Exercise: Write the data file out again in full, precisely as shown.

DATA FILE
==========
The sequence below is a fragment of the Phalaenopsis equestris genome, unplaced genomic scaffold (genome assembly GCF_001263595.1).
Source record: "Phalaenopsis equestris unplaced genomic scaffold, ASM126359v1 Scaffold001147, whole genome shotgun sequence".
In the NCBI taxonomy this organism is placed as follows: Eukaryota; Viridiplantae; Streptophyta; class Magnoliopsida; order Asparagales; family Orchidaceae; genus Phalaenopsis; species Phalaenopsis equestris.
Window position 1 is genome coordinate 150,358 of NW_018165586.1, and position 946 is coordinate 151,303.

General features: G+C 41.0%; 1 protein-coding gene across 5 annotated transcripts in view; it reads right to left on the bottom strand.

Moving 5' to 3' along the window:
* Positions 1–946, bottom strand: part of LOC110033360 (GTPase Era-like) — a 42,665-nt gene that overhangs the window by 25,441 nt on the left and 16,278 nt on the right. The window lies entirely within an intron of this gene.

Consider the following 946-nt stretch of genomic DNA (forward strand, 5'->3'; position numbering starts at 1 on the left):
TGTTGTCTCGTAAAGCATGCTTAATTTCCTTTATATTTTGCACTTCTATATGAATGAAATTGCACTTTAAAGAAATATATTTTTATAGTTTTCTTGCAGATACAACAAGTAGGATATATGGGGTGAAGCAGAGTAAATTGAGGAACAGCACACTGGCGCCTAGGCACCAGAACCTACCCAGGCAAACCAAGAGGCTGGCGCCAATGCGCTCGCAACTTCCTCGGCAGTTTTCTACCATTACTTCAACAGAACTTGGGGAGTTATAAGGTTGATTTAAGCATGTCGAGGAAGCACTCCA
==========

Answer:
The sequence below is a fragment of the Phalaenopsis equestris genome, unplaced genomic scaffold (genome assembly GCF_001263595.1).
Source record: "Phalaenopsis equestris unplaced genomic scaffold, ASM126359v1 Scaffold001147, whole genome shotgun sequence".
In the NCBI taxonomy this organism is placed as follows: Eukaryota; Viridiplantae; Streptophyta; class Magnoliopsida; order Asparagales; family Orchidaceae; genus Phalaenopsis; species Phalaenopsis equestris.
Window position 1 is genome coordinate 150,358 of NW_018165586.1, and position 946 is coordinate 151,303.

General features: G+C 41.0%; 1 protein-coding gene across 5 annotated transcripts in view; it reads right to left on the bottom strand.

Moving 5' to 3' along the window:
* Positions 1–946, bottom strand: part of LOC110033360 (GTPase Era-like) — a 42,665-nt gene that overhangs the window by 25,441 nt on the left and 16,278 nt on the right. The window lies entirely within an intron of this gene.

Consider the following 946-nt stretch of genomic DNA (forward strand, 5'->3'; position numbering starts at 1 on the left):
TGTTGTCTCGTAAAGCATGCTTAATTTCCTTTATATTTTGCACTTCTATATGAATGAAATTGCACTTTAAAGAAATATATTTTTATAGTTTTCTTGCAGATACAACAAGTAGGATATATGGGGTGAAGCAGAGTAAATTGAGGAACAGCACACTGGCGCCTAGGCACCAGAACCTACCCAGGCAAACCAAGAGGCTGGCGCCAATGCGCTCGCAACTTCCTCGGCAGTTTTCTACCATTACTTCAACAGAACTTGGGGAGTTATAAGGTTGATTTAAGCATGTCGAGGAAGCACTCCA